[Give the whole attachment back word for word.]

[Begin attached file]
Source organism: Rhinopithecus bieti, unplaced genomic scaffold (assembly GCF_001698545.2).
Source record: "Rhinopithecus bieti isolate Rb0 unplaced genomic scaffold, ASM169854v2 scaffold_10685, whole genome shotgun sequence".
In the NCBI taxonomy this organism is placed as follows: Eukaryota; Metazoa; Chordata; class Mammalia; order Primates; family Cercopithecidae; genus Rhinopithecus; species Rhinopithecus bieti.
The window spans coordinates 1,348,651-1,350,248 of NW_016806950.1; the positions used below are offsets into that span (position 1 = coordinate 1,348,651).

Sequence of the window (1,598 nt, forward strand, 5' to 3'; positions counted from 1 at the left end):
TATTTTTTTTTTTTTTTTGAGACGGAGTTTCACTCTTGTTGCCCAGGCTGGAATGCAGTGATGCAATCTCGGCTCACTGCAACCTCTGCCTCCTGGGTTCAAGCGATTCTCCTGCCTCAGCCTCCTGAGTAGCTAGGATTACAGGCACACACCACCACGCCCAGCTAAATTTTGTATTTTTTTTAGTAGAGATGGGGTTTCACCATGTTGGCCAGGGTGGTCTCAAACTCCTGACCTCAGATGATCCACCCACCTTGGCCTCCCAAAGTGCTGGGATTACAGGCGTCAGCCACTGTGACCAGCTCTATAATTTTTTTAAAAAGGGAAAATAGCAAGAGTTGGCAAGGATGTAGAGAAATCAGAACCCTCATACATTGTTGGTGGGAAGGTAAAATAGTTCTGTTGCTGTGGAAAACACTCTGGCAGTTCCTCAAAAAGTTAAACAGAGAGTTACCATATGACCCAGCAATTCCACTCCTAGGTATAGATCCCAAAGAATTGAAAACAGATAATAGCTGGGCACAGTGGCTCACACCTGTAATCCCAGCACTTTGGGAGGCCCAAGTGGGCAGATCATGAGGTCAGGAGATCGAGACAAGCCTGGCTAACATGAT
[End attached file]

Source organism: Rhinopithecus bieti, unplaced genomic scaffold (assembly GCF_001698545.2).
Source record: "Rhinopithecus bieti isolate Rb0 unplaced genomic scaffold, ASM169854v2 scaffold_10685, whole genome shotgun sequence".
In the NCBI taxonomy this organism is placed as follows: Eukaryota; Metazoa; Chordata; class Mammalia; order Primates; family Cercopithecidae; genus Rhinopithecus; species Rhinopithecus bieti.
The window spans coordinates 1,348,651-1,350,248 of NW_016806950.1; the positions used below are offsets into that span (position 1 = coordinate 1,348,651).

Sequence of the window (1,598 nt, forward strand, 5' to 3'; positions counted from 1 at the left end):
TATTTTTTTTTTTTTTTTGAGACGGAGTTTCACTCTTGTTGCCCAGGCTGGAATGCAGTGATGCAATCTCGGCTCACTGCAACCTCTGCCTCCTGGGTTCAAGCGATTCTCCTGCCTCAGCCTCCTGAGTAGCTAGGATTACAGGCACACACCACCACGCCCAGCTAAATTTTGTATTTTTTTTAGTAGAGATGGGGTTTCACCATGTTGGCCAGGGTGGTCTCAAACTCCTGACCTCAGATGATCCACCCACCTTGGCCTCCCAAAGTGCTGGGATTACAGGCGTCAGCCACTGTGACCAGCTCTATAATTTTTTTAAAAAGGGAAAATAGCAAGAGTTGGCAAGGATGTAGAGAAATCAGAACCCTCATACATTGTTGGTGGGAAGGTAAAATAGTTCTGTTGCTGTGGAAAACACTCTGGCAGTTCCTCAAAAAGTTAAACAGAGAGTTACCATATGACCCAGCAATTCCACTCCTAGGTATAGATCCCAAAGAATTGAAAACAGATAATAGCTGGGCACAGTGGCTCACACCTGTAATCCCAGCACTTTGGGAGGCCCAAGTGGGCAGATCATGAGGTCAGGAGATCGAGACAAGCCTGGCTAACATGAT